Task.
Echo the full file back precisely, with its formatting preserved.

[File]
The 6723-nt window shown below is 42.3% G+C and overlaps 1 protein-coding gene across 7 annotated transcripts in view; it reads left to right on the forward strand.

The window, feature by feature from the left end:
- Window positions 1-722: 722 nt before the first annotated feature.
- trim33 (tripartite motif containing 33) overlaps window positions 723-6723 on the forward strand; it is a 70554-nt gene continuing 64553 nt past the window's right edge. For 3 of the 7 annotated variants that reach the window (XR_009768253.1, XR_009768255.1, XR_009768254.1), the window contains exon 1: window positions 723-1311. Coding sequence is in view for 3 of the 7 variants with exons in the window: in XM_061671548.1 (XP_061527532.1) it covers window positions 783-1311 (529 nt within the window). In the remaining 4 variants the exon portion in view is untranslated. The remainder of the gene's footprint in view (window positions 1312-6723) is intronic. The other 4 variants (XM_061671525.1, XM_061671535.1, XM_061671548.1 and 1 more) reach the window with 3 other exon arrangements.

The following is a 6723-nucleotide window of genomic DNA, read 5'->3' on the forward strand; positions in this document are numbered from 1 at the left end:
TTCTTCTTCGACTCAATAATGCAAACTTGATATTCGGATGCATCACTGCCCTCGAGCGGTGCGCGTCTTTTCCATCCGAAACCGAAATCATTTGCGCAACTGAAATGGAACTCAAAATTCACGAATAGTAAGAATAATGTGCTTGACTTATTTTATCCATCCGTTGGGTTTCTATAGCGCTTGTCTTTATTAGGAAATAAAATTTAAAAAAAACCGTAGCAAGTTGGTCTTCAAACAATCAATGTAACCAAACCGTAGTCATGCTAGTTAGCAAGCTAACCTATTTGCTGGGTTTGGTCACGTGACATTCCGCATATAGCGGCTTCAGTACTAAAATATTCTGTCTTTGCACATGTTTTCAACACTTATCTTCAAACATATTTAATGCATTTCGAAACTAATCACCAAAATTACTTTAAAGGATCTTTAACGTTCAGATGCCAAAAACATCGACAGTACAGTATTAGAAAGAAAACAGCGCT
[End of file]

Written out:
The 6723-nt window shown below is 42.3% G+C and overlaps 1 protein-coding gene across 7 annotated transcripts in view; it reads left to right on the forward strand.

The window, feature by feature from the left end:
- Window positions 1-722: 722 nt before the first annotated feature.
- trim33 (tripartite motif containing 33) overlaps window positions 723-6723 on the forward strand; it is a 70554-nt gene continuing 64553 nt past the window's right edge. For 3 of the 7 annotated variants that reach the window (XR_009768253.1, XR_009768255.1, XR_009768254.1), the window contains exon 1: window positions 723-1311. Coding sequence is in view for 3 of the 7 variants with exons in the window: in XM_061671548.1 (XP_061527532.1) it covers window positions 783-1311 (529 nt within the window). In the remaining 4 variants the exon portion in view is untranslated. The remainder of the gene's footprint in view (window positions 1312-6723) is intronic. The other 4 variants (XM_061671525.1, XM_061671535.1, XM_061671548.1 and 1 more) reach the window with 3 other exon arrangements.

The following is a 6723-nucleotide window of genomic DNA, read 5'->3' on the forward strand; positions in this document are numbered from 1 at the left end:
TTCTTCTTCGACTCAATAATGCAAACTTGATATTCGGATGCATCACTGCCCTCGAGCGGTGCGCGTCTTTTCCATCCGAAACCGAAATCATTTGCGCAACTGAAATGGAACTCAAAATTCACGAATAGTAAGAATAATGTGCTTGACTTATTTTATCCATCCGTTGGGTTTCTATAGCGCTTGTCTTTATTAGGAAATAAAATTTAAAAAAAACCGTAGCAAGTTGGTCTTCAAACAATCAATGTAACCAAACCGTAGTCATGCTAGTTAGCAAGCTAACCTATTTGCTGGGTTTGGTCACGTGACATTCCGCATATAGCGGCTTCAGTACTAAAATATTCTGTCTTTGCACATGTTTTCAACACTTATCTTCAAACATATTTAATGCATTTCGAAACTAATCACCAAAATTACTTTAAAGGATCTTTAACGTTCAGATGCCAAAAACATCGACAGTACAGTATTAGAAAGAAAACAGCGCT